Arguments in moral philosophy frequently turn on appeals to some standard on the basis of which the benefits and sacrifices of different people can be compared. In applying principles of distributive justice, for example, we must appeal to some standard of this kind as a ground for measuring the equality or inequality of shares, and similar appeals must be made in defending systems of rights, and institutionally defined prerogatives and protections. Such appeals to the comparison of benefits and burdens will of course be most direct in those theories which are, broadly speaking, utilitarian, but they also play a crucial role in theories that diverge from utilitarianism. Comparisons of this kind are, for example, crucial to the argument from Rawls's Original Position, and, in general, criteria of relative well-being and relative sacrifice will have a central place in any moral theory that does not start with a system of rights taken as standing in need of no defense.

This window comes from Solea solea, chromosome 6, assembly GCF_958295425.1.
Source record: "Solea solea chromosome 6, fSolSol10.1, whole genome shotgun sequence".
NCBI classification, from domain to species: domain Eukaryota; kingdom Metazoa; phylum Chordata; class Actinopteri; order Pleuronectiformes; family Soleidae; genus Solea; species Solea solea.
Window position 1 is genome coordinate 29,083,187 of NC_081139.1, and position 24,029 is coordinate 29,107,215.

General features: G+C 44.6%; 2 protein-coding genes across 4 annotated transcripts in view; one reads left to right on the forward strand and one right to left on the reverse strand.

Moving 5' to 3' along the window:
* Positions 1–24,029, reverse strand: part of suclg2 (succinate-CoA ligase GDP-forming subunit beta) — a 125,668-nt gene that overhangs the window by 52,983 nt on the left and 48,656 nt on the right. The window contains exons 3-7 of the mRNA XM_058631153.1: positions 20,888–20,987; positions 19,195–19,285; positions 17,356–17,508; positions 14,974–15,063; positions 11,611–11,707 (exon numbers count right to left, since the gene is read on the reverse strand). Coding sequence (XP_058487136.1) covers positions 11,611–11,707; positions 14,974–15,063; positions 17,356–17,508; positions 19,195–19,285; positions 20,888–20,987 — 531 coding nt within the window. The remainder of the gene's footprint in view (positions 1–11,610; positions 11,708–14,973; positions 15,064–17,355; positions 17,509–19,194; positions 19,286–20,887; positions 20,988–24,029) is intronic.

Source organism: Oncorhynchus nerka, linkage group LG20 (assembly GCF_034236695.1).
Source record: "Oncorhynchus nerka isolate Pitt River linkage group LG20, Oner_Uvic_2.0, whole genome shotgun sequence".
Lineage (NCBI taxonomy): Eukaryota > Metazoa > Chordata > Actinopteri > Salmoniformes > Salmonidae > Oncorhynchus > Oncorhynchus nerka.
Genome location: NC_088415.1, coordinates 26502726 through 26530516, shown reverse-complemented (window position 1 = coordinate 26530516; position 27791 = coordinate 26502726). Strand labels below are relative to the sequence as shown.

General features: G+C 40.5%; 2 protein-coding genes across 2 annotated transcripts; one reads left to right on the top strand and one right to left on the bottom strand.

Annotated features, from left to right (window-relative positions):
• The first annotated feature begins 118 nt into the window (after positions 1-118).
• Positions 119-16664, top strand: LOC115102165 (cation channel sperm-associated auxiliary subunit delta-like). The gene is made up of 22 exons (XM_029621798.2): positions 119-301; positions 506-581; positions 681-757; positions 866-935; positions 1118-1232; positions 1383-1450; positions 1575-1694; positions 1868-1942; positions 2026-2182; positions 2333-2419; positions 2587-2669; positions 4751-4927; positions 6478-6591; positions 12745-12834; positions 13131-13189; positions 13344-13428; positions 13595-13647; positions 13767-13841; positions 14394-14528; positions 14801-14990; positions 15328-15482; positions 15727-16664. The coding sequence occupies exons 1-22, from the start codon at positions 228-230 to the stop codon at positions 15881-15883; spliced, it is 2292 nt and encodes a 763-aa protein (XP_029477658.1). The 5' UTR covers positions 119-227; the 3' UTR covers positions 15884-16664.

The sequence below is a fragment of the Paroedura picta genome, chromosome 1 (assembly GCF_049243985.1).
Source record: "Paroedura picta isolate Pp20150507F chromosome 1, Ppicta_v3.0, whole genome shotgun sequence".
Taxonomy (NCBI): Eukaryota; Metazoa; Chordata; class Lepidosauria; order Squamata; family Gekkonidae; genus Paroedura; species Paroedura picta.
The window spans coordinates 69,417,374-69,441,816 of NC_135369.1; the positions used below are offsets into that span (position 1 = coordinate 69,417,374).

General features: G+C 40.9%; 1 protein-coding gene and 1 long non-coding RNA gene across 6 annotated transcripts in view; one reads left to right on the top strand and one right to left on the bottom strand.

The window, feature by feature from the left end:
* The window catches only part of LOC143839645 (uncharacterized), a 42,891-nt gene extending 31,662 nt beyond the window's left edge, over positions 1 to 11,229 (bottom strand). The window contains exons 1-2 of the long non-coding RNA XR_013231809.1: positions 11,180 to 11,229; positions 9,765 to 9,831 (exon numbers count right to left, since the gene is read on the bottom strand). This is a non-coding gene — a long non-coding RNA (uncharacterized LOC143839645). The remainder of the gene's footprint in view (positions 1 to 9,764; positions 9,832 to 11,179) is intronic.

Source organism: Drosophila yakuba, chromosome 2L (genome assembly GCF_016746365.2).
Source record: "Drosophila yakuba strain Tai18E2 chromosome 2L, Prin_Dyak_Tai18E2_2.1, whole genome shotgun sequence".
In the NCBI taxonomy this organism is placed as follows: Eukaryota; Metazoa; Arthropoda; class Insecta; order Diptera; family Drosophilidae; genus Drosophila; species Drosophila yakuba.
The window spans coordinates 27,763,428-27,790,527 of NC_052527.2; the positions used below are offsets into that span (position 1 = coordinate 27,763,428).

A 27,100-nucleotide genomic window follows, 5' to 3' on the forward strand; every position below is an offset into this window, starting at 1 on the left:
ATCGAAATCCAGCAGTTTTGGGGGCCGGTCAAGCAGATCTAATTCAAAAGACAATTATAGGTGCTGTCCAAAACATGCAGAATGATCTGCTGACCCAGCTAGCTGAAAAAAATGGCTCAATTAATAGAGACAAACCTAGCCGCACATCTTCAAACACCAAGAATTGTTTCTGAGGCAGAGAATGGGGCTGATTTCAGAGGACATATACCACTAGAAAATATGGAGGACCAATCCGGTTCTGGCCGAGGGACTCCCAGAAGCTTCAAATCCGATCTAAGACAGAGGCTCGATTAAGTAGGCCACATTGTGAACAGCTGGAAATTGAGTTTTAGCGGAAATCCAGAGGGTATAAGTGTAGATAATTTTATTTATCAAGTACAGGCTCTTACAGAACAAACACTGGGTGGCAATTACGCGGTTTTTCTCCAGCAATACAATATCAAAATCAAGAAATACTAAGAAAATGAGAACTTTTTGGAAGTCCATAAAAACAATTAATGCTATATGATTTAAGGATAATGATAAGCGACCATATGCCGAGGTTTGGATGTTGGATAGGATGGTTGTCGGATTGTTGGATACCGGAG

In this paper I want to describe and discuss some problems concerning the way in which criteria of well-being are to be formulated and defended and the ways in which they enter into moral arguments. Let me begin by stating some properties which it seems that criteria of well-being should have if they are to play the role commonly assigned to them in moral argument.